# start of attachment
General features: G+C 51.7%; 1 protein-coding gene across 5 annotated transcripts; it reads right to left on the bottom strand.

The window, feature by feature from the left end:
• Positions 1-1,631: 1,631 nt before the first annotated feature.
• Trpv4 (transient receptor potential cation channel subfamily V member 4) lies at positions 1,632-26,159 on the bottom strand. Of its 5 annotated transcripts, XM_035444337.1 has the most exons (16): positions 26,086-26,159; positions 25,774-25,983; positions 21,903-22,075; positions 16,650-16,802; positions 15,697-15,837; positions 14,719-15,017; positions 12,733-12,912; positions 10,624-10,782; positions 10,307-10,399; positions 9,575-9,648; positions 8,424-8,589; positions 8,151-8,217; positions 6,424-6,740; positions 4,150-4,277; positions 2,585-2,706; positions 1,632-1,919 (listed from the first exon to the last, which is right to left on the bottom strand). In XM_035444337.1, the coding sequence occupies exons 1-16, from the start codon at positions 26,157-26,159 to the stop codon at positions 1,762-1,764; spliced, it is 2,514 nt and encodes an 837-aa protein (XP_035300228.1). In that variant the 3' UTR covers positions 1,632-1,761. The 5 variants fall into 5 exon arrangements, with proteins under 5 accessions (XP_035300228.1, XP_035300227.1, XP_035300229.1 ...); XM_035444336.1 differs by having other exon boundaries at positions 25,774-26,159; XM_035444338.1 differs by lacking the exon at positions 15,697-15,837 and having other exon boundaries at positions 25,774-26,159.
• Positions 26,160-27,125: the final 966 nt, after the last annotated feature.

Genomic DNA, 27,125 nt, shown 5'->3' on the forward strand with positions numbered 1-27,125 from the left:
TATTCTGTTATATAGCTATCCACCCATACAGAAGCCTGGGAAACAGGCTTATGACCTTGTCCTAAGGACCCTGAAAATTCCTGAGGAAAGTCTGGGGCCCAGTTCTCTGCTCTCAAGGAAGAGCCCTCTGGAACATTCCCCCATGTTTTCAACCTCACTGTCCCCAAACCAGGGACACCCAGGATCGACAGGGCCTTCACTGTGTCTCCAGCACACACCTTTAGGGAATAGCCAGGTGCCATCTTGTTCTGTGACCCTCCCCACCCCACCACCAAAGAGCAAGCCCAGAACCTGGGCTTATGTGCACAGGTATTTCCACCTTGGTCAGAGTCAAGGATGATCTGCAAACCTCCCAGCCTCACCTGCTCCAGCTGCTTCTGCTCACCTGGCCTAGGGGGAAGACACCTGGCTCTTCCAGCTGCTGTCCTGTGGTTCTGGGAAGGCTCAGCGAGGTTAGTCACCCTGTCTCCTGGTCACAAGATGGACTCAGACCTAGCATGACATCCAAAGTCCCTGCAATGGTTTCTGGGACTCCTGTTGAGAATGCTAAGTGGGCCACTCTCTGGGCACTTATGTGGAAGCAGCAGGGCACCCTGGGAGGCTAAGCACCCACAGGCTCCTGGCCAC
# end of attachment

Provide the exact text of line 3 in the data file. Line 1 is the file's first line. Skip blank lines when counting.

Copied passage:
• Positions 1-1,631: 1,631 nt before the first annotated feature.